The talented Bennett fuels her fiction with secrets—first in her lauded debut, The Mothers (2016), and now in the assured and magnetic story of the Vignes sisters, light-skinned women parked on opposite sides of the color line. Desiree, the “fidgety twin,” and Stella, “a smart, careful girl,” make their break from stultifying rural Mallard, Louisiana, becoming 16-year-old runaways in 1954 New Orleans. The novel opens 14 years later as Desiree, fleeing a violent marriage in D.C., returns home with a different relative: her 8-year-old daughter, Jude. The gossips are agog: “In Mallard, nobody married dark....Marrying a dark man and dragging his blueblack child all over town was one step too far.” Desiree's decision seals Jude’s misery in this “colorstruck” place and propels a new generation of flight: Jude escapes on a track scholarship to UCLA. Tending bar as a side job in Beverly Hills, she catches a glimpse of her mother’s doppelgänger. Stella, ensconced in white society, is shedding her fur coat. Jude, so black that strangers routinely stare, is unrecognizable to her aunt. All this is expertly paced, unfurling before the book is half finished; a reader can guess what is coming. Bennett is deeply engaged in the unknowability of other people and the scourge of colorism. The scene in which Stella adopts her white persona is a tour de force of doubling and confusion. It calls up Toni Morrison’s The Bluest Eye, the book's 50-year-old antecedent. Bennett's novel plays with its characters' nagging feelings of being incomplete—for the twins without each other; for Jude’s boyfriend, Reese, who is trans and seeks surgery; for their friend Barry, who performs in drag as Bianca. Bennett keeps all these plot threads thrumming and her social commentary crisp. In the second half, Jude spars with her cousin Kennedy, Stella's daughter, a spoiled actress.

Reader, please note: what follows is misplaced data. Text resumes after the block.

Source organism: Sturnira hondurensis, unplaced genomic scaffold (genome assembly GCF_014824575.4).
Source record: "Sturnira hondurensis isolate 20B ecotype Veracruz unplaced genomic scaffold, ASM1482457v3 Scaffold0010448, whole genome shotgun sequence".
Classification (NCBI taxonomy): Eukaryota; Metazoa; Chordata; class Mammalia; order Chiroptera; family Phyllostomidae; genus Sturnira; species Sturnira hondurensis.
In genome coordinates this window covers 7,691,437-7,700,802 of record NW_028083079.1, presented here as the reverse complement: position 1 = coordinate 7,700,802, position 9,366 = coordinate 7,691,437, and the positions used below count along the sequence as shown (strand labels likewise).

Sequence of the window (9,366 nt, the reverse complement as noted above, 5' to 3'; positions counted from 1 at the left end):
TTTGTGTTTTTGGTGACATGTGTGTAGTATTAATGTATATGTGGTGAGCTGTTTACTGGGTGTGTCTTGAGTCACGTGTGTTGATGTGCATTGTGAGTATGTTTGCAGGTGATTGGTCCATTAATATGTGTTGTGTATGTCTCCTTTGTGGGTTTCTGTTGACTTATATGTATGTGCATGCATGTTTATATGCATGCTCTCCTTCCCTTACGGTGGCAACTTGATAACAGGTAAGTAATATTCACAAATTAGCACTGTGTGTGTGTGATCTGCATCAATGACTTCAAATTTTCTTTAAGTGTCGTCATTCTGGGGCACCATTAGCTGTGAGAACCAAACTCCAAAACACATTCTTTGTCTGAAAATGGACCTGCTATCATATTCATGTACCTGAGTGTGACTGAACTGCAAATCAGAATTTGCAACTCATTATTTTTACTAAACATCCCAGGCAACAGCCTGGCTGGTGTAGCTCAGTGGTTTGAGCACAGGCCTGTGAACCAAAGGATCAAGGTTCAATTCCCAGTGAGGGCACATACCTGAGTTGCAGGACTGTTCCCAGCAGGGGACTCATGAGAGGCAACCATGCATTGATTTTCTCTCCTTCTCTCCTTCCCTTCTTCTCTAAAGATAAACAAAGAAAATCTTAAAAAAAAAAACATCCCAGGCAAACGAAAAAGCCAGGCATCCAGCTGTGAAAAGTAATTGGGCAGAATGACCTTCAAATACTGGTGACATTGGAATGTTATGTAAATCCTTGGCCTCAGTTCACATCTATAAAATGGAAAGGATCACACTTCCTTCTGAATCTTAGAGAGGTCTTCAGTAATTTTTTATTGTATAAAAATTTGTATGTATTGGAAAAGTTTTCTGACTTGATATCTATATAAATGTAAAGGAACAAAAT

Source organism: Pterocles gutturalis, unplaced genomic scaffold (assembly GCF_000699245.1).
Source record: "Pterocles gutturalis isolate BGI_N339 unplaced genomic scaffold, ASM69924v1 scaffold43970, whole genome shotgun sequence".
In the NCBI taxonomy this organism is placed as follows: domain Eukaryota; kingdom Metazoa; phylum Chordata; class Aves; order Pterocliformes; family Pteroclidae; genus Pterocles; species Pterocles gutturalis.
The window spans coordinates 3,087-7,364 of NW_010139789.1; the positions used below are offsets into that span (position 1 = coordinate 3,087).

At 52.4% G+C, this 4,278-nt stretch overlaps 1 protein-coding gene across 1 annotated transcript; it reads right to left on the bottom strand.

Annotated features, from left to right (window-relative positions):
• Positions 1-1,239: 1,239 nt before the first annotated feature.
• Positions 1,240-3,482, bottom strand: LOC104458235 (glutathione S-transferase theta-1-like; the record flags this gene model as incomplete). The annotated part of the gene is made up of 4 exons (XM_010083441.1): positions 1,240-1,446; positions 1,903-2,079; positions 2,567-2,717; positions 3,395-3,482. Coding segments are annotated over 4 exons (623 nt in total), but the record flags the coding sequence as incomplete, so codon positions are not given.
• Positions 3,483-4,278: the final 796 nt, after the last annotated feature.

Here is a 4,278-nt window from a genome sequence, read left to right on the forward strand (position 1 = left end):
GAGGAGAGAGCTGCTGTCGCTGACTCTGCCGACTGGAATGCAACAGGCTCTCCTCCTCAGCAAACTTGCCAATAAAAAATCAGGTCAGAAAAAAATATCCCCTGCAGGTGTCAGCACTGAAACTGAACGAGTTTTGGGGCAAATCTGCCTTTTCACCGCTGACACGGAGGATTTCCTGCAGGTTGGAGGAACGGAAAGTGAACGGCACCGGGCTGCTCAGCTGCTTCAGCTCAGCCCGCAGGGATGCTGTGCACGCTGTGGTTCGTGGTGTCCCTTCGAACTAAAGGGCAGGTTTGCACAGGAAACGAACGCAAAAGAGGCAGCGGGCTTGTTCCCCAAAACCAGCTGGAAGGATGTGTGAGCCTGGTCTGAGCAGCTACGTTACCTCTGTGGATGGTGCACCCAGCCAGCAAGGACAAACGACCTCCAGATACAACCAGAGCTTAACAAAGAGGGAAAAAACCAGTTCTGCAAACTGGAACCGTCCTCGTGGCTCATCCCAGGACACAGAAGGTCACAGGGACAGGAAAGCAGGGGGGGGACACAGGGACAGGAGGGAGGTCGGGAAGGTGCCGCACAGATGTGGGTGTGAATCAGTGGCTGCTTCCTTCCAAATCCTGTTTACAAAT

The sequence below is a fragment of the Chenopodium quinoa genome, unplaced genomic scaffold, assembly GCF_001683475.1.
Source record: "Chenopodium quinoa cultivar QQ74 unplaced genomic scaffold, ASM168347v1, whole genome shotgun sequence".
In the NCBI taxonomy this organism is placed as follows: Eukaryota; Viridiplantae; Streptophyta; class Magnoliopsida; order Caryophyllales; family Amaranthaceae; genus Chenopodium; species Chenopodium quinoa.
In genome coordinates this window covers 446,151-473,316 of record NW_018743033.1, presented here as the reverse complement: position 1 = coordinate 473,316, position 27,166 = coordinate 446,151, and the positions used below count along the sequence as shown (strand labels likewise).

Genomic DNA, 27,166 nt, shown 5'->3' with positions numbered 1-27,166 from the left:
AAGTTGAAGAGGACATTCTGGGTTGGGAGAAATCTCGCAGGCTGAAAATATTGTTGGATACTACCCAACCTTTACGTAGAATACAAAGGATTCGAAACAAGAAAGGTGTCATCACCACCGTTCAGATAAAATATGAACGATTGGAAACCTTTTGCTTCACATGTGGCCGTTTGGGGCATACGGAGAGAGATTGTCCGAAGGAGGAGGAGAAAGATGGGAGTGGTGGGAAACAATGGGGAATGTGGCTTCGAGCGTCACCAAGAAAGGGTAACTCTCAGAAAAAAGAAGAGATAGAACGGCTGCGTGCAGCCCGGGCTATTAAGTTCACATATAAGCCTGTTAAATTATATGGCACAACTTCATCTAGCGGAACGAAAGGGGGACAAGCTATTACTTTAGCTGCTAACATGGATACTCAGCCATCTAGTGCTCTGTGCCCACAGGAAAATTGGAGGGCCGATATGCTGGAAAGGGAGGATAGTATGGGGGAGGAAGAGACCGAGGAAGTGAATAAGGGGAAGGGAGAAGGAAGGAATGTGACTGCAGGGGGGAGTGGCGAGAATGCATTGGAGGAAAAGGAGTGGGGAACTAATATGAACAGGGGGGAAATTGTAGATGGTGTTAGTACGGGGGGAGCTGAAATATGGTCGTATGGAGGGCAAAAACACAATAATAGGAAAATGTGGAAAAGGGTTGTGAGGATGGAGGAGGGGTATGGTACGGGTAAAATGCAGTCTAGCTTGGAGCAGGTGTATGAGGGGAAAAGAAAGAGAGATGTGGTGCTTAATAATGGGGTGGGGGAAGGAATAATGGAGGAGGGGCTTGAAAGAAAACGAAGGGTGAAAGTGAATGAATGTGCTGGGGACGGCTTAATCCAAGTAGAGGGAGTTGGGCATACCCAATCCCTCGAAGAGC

Kin “[find] each other’s lives inscrutable” in this rich, sharp story about the way identity is formed.

Pub Date: June 2, 2020

ISBN: 978-0-525-53629-1

Page Count: 352

Publisher: Riverhead

Review Posted Online: March 15, 2020

Kirkus Reviews Issue: April 1, 2020

Did you like this book?

More Hallmarkiana, from a shameless expert in the genre.


High-stakes weepmeister Sparks (A Walk to Remember, 1999, etc.) opts for a happy ending his fourth time out. His writing has improved—though it's still the equivalent of paint-by-numbers—and he makes use this time of at least a vestige of credible psychology.

That vestige involves the deep dark secret—it has something to do with his father's death when son Taylor was nine—that haunts kind, good 36-year-old local contractor Taylor McAden and makes him withdraw from relationships whenever they start getting serious enough to maybe get permanent. He's done this twice before, and now he does it again with pretty and sweet single mother Denise Holton, age 29, who's moved from Atlanta to Taylor's town of Edenton, North Carolina, in order to devote her time more fully to training her four-year-old son Kyle to overcome the peculiar impediment he has that keeps him from achieving normal language acquisition. Okay? When Denise has a car accident in a bad storm, she's rescued by volunteer fireman Taylor—who also rescues little Kyle after he wanders away from his injured mom in the storm. Love blooms in the weeks that follow—until Taylor suddenly begins putting on the brakes. What is it that holds him back, when there just isn't any question but that he loves Denise and vice versa-not to mention that he's "great" with Kyle, just like a father? It will require a couple of near-death experiences (as fireman Taylor bravely risks his life to save others); emotional steadiness from the intelligent, good, true Denise; and the terrible death of a dear and devoted friend before Taylor will come to the point at last of confiding to Denise the terrible memory of how his father died—and the guilt that's been its legacy to Taylor. The psychological dam broken, love will at last be able to flow.

More Hallmarkiana, from a shameless expert in the genre.

Pub Date: Sept. 19, 2000

ISBN: 0-446-52550-2

Page Count: 352

Publisher: N/A

Review Posted Online: May 20, 2010

Kirkus Reviews Issue: July 15, 2000

Did you like this book?